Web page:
DUBAI // The killers of Mahmoud al Mabhouh had help from within his own Hamas organisation, the chief of police believes. He also disclosed that police have asked hotels in Dubai to install "intelligent" CCTV cameras that can spot suspicious activity, and said his force could reach the offices of Mossad, the Israeli intelligence service, if it wanted to.
Admitting that he could not know for certain which faction the two Palestinians extradited from Jordan over the killing belonged, Lt Gen Dahi Khalfan Tamim told Al Jazeera television yesterday: "I believe that someone from Hamas helped the assassins with the operation. "I understand that Hamas might be upset to hear me say that, but it's my personal opinion and it's clear to me that someone from Hamas helped.
"Hamas and Fatah are exchanging accusations over who the two Palestinians belong to. We don't know. Even if one of them said that he belonged to a particular group, we cannot be sure they are not lying." Gen Tamim admitted that his officers had only realised al Mabhouh's role in Hamas when the dead man's family contacted them. He said they had not previously known the Hamas commander was in Dubai.
Al Mabhouh was found dead in his room in Al Bustan Rotana hotel on January 20. As well as extraditing two Palestinians from Jordan, police have released the names and nationalities of 26 suspects. However, most turned out to be identities apparently stolen from people with dual citizenship living in Israel. Of the passports used by the suspects, 12 were British, six Irish, four French, three Australian and one German.
Earlier this week, Australia sent a team to Israel to investigate the apparent misuse of its passports by the alleged assassination squad. A team of British police investigators, including some from the Serious Organised Crime Agency, also travelled to Israel to interview six dual British-Israeli nationals who have been named. Gen Tamim has previously accused Mossad of masterminding the killing.
In an interview with Al Arabia TV, Gen Tamim said the police had not realised al Mabhouh was a Hamas leader before his death was reported. "We never knew he was al Mabhouh and he travels to several countries such as China and he uses his Palestinian passport." Gen Tamim said the hotel was alerted to al Mabhouh's death by a friend in Dubai. "His friend sent him an SMS saying he would be waiting for him in a cafe. Al Mabhouh did not text back nor did he pick up the calls.
"His friend came to the hotel in the afternoon, and asked the hotel to make sure his friend was in his room. They went to his room and found him dead and called the police." He added that the room had been tidied up. "He was lying on his bed, comfortably and it looked like a natural death. Even at the beginning, the forensic doctor said the death seemed natural." The friend then called al Mabhouh's family and told them he had died. His family then called the police to tell them he was a Hamas leader.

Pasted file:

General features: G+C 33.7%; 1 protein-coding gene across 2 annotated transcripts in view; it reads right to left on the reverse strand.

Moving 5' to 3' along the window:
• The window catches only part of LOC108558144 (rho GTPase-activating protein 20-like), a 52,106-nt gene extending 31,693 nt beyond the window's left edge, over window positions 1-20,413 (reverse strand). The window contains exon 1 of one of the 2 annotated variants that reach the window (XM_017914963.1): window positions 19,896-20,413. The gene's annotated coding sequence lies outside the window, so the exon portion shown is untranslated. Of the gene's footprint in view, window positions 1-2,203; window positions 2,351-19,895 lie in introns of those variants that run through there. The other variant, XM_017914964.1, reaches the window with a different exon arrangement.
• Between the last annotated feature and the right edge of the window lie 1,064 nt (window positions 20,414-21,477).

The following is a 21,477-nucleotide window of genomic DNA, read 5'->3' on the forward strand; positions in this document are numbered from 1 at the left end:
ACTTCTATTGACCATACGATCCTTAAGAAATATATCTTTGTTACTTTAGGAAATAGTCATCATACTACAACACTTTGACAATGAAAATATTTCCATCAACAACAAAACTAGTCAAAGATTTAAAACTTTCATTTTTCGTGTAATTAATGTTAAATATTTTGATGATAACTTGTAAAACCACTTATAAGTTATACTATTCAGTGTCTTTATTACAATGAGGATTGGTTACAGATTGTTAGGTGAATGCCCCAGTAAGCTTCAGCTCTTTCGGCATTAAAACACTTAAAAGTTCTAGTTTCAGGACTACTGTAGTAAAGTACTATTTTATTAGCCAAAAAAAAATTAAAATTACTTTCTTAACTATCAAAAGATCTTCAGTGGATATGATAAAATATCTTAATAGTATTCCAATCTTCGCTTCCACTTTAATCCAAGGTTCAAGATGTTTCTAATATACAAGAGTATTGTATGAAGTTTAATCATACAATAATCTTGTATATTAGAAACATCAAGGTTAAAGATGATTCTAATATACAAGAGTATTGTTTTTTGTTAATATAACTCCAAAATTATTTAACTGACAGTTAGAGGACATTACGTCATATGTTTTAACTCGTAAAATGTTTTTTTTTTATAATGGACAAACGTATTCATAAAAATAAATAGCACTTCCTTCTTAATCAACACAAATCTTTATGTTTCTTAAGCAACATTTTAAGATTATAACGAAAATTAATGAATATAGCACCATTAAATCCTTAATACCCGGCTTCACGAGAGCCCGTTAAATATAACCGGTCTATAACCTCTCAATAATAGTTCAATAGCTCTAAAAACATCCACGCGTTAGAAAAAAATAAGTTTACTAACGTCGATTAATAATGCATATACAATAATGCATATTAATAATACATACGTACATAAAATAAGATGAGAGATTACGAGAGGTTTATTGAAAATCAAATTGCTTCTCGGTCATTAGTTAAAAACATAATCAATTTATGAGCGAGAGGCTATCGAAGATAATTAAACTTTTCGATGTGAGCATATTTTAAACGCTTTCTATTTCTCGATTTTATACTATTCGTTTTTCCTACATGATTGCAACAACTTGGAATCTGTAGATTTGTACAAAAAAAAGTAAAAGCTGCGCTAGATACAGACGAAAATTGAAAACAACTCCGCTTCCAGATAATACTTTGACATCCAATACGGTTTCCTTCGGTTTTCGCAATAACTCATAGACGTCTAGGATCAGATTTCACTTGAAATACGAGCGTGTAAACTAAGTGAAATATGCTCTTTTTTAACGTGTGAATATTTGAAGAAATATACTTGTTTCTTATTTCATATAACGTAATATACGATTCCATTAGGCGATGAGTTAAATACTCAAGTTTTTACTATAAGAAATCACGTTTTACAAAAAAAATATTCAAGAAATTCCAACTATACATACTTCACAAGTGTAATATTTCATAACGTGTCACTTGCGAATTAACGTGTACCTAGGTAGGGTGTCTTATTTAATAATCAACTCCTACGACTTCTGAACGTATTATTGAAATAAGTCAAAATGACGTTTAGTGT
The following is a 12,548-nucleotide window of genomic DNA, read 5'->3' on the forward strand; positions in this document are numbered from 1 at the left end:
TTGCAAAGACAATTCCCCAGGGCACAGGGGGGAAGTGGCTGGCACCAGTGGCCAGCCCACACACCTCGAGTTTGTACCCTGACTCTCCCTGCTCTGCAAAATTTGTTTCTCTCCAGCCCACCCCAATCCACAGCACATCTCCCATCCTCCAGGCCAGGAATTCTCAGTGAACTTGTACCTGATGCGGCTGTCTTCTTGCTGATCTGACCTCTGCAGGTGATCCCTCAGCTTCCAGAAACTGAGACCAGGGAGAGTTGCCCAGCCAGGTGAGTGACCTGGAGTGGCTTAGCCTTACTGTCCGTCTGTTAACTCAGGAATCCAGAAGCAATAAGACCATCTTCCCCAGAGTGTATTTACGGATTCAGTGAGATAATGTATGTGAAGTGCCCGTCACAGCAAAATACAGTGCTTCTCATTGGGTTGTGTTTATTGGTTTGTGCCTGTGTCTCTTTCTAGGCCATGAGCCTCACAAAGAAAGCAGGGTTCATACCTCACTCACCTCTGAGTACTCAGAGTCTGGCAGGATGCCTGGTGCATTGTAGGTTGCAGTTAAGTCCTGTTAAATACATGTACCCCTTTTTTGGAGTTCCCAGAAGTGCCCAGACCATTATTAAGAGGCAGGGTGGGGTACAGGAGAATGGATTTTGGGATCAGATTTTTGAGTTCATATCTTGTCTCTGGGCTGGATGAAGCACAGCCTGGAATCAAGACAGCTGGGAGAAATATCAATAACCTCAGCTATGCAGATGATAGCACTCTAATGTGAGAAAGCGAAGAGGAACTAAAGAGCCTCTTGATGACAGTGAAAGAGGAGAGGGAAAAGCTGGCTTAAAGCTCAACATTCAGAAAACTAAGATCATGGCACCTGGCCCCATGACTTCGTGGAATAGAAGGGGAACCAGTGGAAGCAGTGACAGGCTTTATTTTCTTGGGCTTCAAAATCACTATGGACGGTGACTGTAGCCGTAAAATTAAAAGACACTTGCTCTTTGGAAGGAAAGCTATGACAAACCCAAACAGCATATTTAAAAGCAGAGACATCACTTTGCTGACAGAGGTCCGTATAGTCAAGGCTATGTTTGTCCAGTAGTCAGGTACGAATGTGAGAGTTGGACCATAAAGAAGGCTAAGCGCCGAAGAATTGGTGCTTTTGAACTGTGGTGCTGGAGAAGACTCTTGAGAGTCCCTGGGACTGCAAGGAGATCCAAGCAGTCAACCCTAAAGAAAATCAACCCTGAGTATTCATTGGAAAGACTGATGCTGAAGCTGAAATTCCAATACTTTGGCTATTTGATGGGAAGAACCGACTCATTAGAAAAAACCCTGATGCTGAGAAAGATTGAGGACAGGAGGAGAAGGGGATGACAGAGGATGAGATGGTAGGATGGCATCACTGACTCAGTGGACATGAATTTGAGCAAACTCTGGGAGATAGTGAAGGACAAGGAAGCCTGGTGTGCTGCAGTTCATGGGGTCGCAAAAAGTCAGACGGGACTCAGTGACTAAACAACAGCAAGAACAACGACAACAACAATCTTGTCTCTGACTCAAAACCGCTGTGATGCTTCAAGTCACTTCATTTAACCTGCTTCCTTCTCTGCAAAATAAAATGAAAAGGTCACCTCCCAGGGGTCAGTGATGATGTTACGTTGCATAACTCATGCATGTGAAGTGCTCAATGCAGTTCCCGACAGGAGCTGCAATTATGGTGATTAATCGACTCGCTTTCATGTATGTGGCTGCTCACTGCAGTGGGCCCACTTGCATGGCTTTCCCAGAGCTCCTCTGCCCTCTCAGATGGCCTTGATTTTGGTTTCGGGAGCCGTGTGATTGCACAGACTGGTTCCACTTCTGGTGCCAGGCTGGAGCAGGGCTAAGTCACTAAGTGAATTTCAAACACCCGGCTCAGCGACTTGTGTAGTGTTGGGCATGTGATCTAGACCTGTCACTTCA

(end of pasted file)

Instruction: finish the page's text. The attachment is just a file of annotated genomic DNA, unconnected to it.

"A Dubai high-ranking officer who received this information changed the course of the investigation 180 degrees. Had they not called us from Palestine, we would not know who he was." The forensic investigation showed he was suffocated and paralysed. "We announced that he was injected with a substance twice in his thigh that paralysed him," said Gen Tamim. Although the videos did not show them getting into the room, the police followed leads from suspicious activities of the assassins. One was dressed in tennis gear despite his unathletic build.
"It was clear he was not a tennis player, perhaps never played," said Gen Tamim. "Also, none of them lived in this hotel but one of them, for example, was blocking the people's way into the rooms so we suspected them. "Another example was the one we dubbed as 'Abu Karsh' [the man of the belly], who wore sports clothes. He was confused, reluctant and wore these clothes but he stayed in the lobby for hours while he was supposed to go and play tennis."
He also accused the assassins of using outmoded techniques. "The mistake they made was that even the disguise was primitive, the '70s style," said Gen Tamim. "If they want a training course in disguise, we would be happy to oblige. "It seems time is ahead of them, meaning they use disguise methods that had become obsolete more than 20 years ago." He said the police suspected Mossad because of accumulated evidence.
"They had passports they played with and even the one whose passport was proven to be genuine, the German one, the German government said he was Israeli." He said Dubai Police had requested that all hotels install "intelligent" cameras that could identify "suspicious" activities, such as when "Abu Karsha" stayed in the lobby for several hours wearing sports clothes and was not a hotel resident. He reiterated that Dubai Police did not solely rely on the cameras footage to identify the suspects. "There is DNA prints and other forensic evidence," he said.
Gen Tamim said "not all the passports [used by the suspects] were fake". "Two of the suspects went to the US with the same passports. Can we say the US could not catch them?" Gen Tamim said Dubai Police had the resources and the ability to "reach the offices of the Mossad" and catch the suspects but that they were not interested in "bloodshed" and would follow official, legal channels. He also dismissed the suggestion that Dubai had become a "land for account settlements" where assassins could kill with impunity, citing the police's success in identifying the killers of the Chechen warlord, Sulim Yamadayev, last March in Dubai.
"People think we are still living in our tents - there is always a trace, and a Bedouin can identify the owner of the camel by its trace. "We will never give up achieving more progress. As police, we've learned not to lose hope - especially as long as we have DNA, pictures, fingerprints." @Email:firstname.lastname@example.org